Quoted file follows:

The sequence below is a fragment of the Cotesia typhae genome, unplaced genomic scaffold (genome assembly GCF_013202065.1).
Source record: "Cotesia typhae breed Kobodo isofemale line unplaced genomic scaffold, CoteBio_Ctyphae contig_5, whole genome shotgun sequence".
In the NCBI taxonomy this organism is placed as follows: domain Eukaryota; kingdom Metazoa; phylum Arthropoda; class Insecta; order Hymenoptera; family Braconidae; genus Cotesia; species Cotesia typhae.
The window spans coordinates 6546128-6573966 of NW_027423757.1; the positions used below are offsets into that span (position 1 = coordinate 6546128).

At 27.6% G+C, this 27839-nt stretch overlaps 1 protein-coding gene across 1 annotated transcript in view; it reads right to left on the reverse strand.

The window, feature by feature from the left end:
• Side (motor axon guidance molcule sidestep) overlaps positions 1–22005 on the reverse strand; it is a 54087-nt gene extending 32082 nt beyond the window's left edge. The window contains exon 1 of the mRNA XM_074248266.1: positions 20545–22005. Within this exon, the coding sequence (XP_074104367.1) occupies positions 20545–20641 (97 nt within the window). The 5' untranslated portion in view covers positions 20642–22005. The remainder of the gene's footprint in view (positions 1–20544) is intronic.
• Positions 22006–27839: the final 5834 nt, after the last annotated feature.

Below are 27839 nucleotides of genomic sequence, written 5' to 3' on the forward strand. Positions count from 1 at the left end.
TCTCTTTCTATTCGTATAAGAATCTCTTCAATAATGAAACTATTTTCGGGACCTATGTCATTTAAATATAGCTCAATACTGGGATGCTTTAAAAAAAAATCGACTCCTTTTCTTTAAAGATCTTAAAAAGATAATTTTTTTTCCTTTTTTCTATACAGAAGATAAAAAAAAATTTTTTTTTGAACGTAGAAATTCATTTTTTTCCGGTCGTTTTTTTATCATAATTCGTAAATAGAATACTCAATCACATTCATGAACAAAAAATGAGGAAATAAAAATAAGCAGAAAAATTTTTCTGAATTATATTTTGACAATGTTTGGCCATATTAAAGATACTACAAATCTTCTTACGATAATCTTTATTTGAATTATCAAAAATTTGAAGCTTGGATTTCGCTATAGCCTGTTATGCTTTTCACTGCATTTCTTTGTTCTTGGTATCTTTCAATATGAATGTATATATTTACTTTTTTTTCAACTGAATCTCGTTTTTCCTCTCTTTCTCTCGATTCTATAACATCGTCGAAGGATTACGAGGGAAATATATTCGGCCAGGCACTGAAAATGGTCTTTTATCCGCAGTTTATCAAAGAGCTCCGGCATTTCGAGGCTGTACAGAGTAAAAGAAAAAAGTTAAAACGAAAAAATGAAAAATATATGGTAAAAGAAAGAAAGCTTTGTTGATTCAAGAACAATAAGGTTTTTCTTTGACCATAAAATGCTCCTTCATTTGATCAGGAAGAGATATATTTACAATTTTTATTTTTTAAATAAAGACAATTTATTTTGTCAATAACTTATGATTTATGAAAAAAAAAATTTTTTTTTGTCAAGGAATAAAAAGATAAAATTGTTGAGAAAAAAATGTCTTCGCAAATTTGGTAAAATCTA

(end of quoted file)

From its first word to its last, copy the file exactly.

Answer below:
The sequence below is a fragment of the Cotesia typhae genome, unplaced genomic scaffold (genome assembly GCF_013202065.1).
Source record: "Cotesia typhae breed Kobodo isofemale line unplaced genomic scaffold, CoteBio_Ctyphae contig_5, whole genome shotgun sequence".
In the NCBI taxonomy this organism is placed as follows: domain Eukaryota; kingdom Metazoa; phylum Arthropoda; class Insecta; order Hymenoptera; family Braconidae; genus Cotesia; species Cotesia typhae.
The window spans coordinates 6546128-6573966 of NW_027423757.1; the positions used below are offsets into that span (position 1 = coordinate 6546128).

At 27.6% G+C, this 27839-nt stretch overlaps 1 protein-coding gene across 1 annotated transcript in view; it reads right to left on the reverse strand.

The window, feature by feature from the left end:
• Side (motor axon guidance molcule sidestep) overlaps positions 1–22005 on the reverse strand; it is a 54087-nt gene extending 32082 nt beyond the window's left edge. The window contains exon 1 of the mRNA XM_074248266.1: positions 20545–22005. Within this exon, the coding sequence (XP_074104367.1) occupies positions 20545–20641 (97 nt within the window). The 5' untranslated portion in view covers positions 20642–22005. The remainder of the gene's footprint in view (positions 1–20544) is intronic.
• Positions 22006–27839: the final 5834 nt, after the last annotated feature.

Below are 27839 nucleotides of genomic sequence, written 5' to 3' on the forward strand. Positions count from 1 at the left end.
TCTCTTTCTATTCGTATAAGAATCTCTTCAATAATGAAACTATTTTCGGGACCTATGTCATTTAAATATAGCTCAATACTGGGATGCTTTAAAAAAAAATCGACTCCTTTTCTTTAAAGATCTTAAAAAGATAATTTTTTTTCCTTTTTTCTATACAGAAGATAAAAAAAAATTTTTTTTTGAACGTAGAAATTCATTTTTTTCCGGTCGTTTTTTTATCATAATTCGTAAATAGAATACTCAATCACATTCATGAACAAAAAATGAGGAAATAAAAATAAGCAGAAAAATTTTTCTGAATTATATTTTGACAATGTTTGGCCATATTAAAGATACTACAAATCTTCTTACGATAATCTTTATTTGAATTATCAAAAATTTGAAGCTTGGATTTCGCTATAGCCTGTTATGCTTTTCACTGCATTTCTTTGTTCTTGGTATCTTTCAATATGAATGTATATATTTACTTTTTTTTCAACTGAATCTCGTTTTTCCTCTCTTTCTCTCGATTCTATAACATCGTCGAAGGATTACGAGGGAAATATATTCGGCCAGGCACTGAAAATGGTCTTTTATCCGCAGTTTATCAAAGAGCTCCGGCATTTCGAGGCTGTACAGAGTAAAAGAAAAAAGTTAAAACGAAAAAATGAAAAATATATGGTAAAAGAAAGAAAGCTTTGTTGATTCAAGAACAATAAGGTTTTTCTTTGACCATAAAATGCTCCTTCATTTGATCAGGAAGAGATATATTTACAATTTTTATTTTTTAAATAAAGACAATTTATTTTGTCAATAACTTATGATTTATGAAAAAAAAAATTTTTTTTTGTCAAGGAATAAAAAGATAAAATTGTTGAGAAAAAAATGTCTTCGCAAATTTGGTAAAATCTA